Consent of the Networked
Consent of the Networked
The Worldwide Struggle For Internet Freedom
Basic Books, Hardcover, 9780465024421, 320pp.
Publication Date: January 1, 2012
The future of your freedom depends on whether you assert your rights within the digital spaces you inhabit. But, as corporations and countries square off onand overthe internet, the likely losers are us.
James Fallows, National Correspondent, The Atlantic
“For nearly a decade, Rebecca MacKinnon has been at the center of evolving debates about how the Internet will affect democracy, privacy, individual liberties, and the other values free societies want to defend. Here she makes a persuasive and important case that, as with other technological revolutions through history, the effects of today’s new communications systems, for human liberation or for oppression, will depend not on the technologies themselves but rather on the resolve of citizens to shape the way in which they are used.”
“A growing number of people throughout the world are counting on the Internet to move their countries in a more democratic direction. Consent of the Networked describes what’s happening, successes and failures, what’s next, and what needs to be done. It’s the real deal.” Kirkus Reviews
“An incisive overview of the global struggle for Internet freedom. . . . In her wide-ranging book, MacKinnon details the many ways in which governments, corporations and others are using the Internet—from empowering people to helping authoritarian dictators survive.”
“A vitally important analysis of Internet manipulation that should be read by anyone relying on the web for work or pleasure.”
“In her grand sweep of ‘the worldwide struggle for internet freedom’, Rebecca MacKinnon alights on the many dilemmas facing policy makers and corporate chiefs, and the many threats that cyberspace poses for individual liberty. . . . Thoroughly researched by one of the experts in the field, the book straddles the line between an academic and general audience. Mac Kinnon entreats internet users to see themselves as active citizens—not consumers or eyeballs. She harks back to Huxley’s Brave New World… [and] ends with a rallying cry.” L. Gordon Crovitz, Wall Street Journal“‘Consent of the Networked’ describes how important it’s been for the Internet to develop outside of multinational organizations, with technology companies, engineering associations and civil society groups having as much influence as governments. . . . Applying the political-science notion of a social contract to the Web for ‘consent of the networked’ is a novel approach. It recognizes that the Web is global, with an inherent ideology in favor of more transparency and greater access to information.” Cory Doctorow, Boing Boing “It is an absolutely indispensable account of the way that technology both serves freedom and removes it. MacKinnon is co-founder of the Global Voices project, and a director of the Global Network Initiative, and is one of the best-informed, clearest commentators on issues of networks and freedom from a truly global perspective. MacKinnon does a fantastic job of tying her theory and analysis to real-world stories.”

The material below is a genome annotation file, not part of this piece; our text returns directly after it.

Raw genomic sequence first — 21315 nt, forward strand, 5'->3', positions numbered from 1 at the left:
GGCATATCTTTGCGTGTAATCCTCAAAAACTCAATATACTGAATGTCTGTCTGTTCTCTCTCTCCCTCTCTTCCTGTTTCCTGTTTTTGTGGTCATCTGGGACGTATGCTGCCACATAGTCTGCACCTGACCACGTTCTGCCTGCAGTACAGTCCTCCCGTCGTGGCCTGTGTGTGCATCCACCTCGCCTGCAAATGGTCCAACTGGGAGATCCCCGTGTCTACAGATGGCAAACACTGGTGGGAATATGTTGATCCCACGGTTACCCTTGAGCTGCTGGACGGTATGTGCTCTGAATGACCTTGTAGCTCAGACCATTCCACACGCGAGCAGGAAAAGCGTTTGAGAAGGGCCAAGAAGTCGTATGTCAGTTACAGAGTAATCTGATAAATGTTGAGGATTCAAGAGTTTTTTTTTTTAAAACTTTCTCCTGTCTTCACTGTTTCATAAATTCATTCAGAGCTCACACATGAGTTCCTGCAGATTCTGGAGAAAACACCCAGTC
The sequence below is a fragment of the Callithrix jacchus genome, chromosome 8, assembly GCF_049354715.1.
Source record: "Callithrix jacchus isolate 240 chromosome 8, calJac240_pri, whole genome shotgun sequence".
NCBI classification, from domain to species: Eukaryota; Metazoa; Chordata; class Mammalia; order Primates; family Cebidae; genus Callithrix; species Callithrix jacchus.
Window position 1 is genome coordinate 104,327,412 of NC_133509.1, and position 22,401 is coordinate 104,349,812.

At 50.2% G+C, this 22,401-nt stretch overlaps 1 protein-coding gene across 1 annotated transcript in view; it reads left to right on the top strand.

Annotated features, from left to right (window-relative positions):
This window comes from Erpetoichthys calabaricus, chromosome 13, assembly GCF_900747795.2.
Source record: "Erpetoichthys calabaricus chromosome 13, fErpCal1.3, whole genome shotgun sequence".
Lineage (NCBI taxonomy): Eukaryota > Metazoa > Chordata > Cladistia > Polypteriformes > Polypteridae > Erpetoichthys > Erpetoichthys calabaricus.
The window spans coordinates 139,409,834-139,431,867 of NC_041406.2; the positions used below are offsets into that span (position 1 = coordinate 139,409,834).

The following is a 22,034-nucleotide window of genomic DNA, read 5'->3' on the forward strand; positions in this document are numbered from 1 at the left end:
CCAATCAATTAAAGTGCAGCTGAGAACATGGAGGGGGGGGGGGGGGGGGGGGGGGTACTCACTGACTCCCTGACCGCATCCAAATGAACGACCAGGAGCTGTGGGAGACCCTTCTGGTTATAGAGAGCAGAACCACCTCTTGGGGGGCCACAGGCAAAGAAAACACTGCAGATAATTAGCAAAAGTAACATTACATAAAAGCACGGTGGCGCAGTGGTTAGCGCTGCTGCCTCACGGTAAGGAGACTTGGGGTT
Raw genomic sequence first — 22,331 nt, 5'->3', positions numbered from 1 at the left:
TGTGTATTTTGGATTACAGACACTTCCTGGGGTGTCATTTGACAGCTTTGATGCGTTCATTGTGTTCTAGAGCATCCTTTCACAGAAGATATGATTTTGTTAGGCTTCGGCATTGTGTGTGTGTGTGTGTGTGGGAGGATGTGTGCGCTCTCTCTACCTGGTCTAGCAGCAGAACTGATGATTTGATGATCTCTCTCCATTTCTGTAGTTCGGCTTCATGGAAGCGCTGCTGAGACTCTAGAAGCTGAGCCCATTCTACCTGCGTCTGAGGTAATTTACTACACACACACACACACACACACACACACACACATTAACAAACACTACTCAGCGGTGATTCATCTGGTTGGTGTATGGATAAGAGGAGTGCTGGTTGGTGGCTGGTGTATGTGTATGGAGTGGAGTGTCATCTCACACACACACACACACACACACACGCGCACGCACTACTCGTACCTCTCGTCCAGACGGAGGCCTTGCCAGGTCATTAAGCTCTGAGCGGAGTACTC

Guardian (UK)“This timely, scholarly survey of global offences against ‘freedom’ on the internet also points out that Facebook, Google and the like supply ‘corporate’ rather than ‘public’ spaces, whose users are subject to the unsophisticated moral diktats of their owners.” Pop Matters“Fluent in Mandarin, MacKinnon spent nearly a decade as a CNN correspondent in Beijing, including several years as the bureau chief.… Her insight into how Western perception of the state of the Internet in China differs from the true situation on the ground is invaluable.” Foreign Policy in Focus “Internet policy-making is fraught with contradiction, corruption, and colonialism. In Consent of the Networked, Rebecca MacKinnon has produced an incredibly well-researched account of these dilemmas, which is as deep as it is vast. She uses case studies from around the globe, illuminates essential human rights issues, and names key stakeholders and their positions.”